The study was published in "Science Advances" under the direction of Birger Schmitz of the University of Lund in Sweden. The work suggests that a collision with a distant asteroid about 470 million years ago produced enough dust to cause an ice age on Earth. During this time, known as GOBE (the great Ordovician event of biodiversification), biodiversity, especially life in the sea, increased noticeably.
The asteroid that the study claims has collided with another asteroid beyond Mars' orbit may have resulted in enough dust to cover the earth and then dramatically cool the planet.
Birger Schmitz, who led the study, told The Observer, "We know about the 10-kilometer-long asteroid that crashed on Earth 67 million years ago and killed the dinosaurs, but this event was quite different.
"It occurred about 470 million years ago when an asteroid 3000 times larger than the dinosaur killer was destroyed in a collision with another asteroid beyond Mars' orbit.
"It filled the solar system with dust and caused a strong dimming of the sunlight on Earth. "
READ MORE: Asteroid Shock: Space Collision set off Ice Age on Earth
He added," The sedim substances fixed at this time are rich in the helium-3 isotope that they are only on could have taken the path through space. This is a crucial hint.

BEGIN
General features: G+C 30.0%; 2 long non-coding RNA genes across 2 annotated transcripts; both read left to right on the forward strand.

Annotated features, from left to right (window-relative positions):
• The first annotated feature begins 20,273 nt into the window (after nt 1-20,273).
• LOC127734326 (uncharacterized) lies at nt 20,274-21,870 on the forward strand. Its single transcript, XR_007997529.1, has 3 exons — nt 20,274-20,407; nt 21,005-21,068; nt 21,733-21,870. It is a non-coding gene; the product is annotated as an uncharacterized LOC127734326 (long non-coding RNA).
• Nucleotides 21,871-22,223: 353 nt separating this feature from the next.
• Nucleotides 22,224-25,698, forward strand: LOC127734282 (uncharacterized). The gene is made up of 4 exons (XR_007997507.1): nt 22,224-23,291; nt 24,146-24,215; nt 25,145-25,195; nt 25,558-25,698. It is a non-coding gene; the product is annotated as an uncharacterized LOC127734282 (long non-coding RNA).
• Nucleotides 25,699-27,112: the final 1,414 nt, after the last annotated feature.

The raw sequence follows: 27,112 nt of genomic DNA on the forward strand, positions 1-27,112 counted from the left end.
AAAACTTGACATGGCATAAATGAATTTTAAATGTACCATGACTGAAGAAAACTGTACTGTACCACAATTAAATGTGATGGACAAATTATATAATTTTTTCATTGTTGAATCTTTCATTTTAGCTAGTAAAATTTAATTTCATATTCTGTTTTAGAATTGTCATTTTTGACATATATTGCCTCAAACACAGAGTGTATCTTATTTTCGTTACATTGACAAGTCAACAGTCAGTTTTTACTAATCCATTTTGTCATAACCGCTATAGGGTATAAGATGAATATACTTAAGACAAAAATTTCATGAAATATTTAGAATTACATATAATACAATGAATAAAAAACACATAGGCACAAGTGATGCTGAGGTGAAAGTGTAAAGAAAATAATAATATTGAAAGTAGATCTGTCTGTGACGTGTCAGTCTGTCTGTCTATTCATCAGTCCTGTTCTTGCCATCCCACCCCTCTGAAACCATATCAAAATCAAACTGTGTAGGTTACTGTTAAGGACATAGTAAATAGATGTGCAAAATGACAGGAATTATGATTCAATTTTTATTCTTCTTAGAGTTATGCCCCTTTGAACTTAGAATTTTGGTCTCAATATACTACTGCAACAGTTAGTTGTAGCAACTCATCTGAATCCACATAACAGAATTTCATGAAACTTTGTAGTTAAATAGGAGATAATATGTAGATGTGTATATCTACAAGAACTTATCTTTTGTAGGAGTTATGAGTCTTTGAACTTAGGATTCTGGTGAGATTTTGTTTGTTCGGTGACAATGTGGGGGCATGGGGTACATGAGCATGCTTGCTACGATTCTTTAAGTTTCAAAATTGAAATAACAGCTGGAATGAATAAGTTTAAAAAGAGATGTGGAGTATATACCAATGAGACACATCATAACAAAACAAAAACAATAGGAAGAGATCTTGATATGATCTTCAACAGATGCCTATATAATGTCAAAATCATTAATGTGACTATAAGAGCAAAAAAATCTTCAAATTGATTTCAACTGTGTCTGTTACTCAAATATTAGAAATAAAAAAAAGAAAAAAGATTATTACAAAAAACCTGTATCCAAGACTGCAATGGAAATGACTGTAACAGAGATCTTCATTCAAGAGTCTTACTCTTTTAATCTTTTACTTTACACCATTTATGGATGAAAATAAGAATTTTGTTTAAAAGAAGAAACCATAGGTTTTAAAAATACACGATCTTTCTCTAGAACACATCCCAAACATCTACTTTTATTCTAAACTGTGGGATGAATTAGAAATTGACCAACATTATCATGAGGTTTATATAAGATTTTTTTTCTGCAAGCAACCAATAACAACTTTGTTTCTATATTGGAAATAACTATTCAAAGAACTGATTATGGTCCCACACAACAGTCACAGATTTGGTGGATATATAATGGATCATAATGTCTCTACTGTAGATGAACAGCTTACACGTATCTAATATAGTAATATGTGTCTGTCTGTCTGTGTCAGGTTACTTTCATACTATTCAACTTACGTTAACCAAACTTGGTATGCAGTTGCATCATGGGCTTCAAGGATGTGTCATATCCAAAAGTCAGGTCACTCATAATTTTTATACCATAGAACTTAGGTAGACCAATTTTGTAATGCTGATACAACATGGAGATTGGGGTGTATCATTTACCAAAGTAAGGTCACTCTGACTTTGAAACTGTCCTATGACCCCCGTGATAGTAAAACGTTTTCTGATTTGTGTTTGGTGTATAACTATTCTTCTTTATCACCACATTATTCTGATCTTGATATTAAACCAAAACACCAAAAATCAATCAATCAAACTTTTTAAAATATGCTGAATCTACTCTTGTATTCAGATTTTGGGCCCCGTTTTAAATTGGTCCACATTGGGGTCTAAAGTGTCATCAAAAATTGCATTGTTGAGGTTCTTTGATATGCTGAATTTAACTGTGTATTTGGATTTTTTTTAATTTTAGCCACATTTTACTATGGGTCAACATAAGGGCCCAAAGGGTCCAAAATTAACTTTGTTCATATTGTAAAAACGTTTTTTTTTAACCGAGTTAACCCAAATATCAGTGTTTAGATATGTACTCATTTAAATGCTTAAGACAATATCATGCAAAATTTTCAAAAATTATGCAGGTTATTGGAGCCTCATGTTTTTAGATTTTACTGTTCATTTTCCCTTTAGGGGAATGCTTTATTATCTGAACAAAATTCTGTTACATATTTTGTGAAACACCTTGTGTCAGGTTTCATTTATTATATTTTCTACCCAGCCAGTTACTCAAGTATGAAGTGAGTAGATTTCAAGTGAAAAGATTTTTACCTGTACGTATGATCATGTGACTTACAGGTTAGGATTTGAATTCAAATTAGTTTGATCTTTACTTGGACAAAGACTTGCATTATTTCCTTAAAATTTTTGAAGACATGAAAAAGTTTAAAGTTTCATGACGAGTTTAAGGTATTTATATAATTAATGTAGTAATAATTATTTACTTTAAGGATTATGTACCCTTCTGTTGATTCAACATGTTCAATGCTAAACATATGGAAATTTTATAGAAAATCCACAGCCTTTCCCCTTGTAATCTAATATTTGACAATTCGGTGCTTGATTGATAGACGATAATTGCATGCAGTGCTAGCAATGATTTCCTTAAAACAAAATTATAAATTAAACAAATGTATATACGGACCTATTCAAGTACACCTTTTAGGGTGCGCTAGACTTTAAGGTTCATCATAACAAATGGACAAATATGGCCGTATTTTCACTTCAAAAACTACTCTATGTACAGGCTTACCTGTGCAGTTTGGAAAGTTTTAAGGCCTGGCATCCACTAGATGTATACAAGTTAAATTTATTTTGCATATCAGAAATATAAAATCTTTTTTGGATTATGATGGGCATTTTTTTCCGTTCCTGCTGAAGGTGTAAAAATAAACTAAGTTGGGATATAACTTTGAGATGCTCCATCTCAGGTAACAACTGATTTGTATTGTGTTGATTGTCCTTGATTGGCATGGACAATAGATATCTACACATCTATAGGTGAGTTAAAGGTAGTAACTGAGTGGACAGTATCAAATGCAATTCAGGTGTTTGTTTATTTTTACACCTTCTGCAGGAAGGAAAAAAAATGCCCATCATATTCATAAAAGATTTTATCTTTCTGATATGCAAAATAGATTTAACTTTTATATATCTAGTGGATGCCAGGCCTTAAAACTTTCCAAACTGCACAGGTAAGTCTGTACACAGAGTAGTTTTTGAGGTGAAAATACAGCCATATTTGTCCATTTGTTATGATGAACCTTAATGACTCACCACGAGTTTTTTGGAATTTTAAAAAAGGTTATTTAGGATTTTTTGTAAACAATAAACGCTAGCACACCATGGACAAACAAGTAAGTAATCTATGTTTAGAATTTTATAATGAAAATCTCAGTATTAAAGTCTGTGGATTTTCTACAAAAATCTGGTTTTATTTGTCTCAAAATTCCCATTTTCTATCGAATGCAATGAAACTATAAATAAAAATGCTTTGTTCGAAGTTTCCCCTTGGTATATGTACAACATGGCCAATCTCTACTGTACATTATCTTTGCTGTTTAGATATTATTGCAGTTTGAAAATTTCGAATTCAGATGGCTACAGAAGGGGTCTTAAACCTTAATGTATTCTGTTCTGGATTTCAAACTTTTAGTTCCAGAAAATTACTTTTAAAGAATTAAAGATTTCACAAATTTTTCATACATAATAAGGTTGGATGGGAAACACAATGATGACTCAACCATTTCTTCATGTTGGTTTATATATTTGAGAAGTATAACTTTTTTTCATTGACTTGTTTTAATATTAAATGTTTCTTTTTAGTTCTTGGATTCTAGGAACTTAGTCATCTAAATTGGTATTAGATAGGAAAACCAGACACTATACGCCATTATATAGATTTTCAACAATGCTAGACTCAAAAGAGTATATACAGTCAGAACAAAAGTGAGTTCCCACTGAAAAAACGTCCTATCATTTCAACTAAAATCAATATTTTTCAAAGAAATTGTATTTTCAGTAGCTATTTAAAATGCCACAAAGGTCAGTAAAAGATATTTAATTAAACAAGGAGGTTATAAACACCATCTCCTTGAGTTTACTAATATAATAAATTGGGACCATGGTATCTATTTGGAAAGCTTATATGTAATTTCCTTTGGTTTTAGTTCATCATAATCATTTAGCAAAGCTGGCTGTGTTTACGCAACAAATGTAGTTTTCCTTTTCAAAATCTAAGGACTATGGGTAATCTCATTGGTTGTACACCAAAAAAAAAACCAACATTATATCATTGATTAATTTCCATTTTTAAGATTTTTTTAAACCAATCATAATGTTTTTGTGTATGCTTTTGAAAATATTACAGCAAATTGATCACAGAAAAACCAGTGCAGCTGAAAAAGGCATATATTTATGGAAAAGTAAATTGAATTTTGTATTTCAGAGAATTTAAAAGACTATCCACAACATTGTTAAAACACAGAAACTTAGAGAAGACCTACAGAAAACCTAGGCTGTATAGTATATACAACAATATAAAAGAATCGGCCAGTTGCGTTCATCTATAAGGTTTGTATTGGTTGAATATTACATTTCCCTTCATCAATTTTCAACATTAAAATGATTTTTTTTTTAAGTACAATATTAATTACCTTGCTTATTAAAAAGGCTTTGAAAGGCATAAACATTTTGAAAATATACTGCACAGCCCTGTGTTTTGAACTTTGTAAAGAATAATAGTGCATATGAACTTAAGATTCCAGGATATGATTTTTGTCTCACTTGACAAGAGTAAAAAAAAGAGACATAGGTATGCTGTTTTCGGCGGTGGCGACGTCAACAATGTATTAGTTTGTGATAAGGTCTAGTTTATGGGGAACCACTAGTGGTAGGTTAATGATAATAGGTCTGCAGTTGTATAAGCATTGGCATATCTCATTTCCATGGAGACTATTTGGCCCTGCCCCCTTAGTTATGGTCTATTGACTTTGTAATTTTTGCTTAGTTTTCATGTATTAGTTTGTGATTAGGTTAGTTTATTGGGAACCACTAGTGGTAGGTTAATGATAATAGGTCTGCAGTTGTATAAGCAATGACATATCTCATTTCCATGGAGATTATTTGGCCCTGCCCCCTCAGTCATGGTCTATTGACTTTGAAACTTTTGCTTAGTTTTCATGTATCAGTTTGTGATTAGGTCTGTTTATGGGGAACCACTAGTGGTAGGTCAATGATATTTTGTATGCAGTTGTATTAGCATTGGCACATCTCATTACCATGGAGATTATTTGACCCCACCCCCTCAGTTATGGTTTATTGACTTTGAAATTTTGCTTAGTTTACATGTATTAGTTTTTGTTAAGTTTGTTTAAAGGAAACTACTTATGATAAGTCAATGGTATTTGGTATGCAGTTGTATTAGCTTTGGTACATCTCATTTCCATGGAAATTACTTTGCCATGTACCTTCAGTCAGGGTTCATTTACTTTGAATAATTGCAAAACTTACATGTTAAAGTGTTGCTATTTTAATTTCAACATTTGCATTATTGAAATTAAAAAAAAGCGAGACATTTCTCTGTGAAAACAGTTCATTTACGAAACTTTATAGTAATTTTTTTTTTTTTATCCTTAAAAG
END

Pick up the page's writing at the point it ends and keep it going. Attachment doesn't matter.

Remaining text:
The University of Kentucky scientist Rebecca Freeman, Lexington, supported the idea.
She told the magazine & # 39; Science & # 39 ;: "It's not necessarily the answer to every question we have about Gobe, but it certainly carries a lot of observations."
Philipp Heck, an author of the study also said, "We have shown that what happens in the solar system can have a major impact on the Earth. Extraterrestrial events are not always destructive. Many people think meteorites are just dinosaur killer, but we found the opposite.
To speed up the mission, UCF is donating $ 1
NASA Administrator Jim Bridenstine warned that the likelihood of a strike is greater than people believe
The NASA administrator said, "We need to make sure people understand that it's not about Hollywood, it
"It's ultimately about protecting the only planet we know of today, host life – and that's planet Earth. "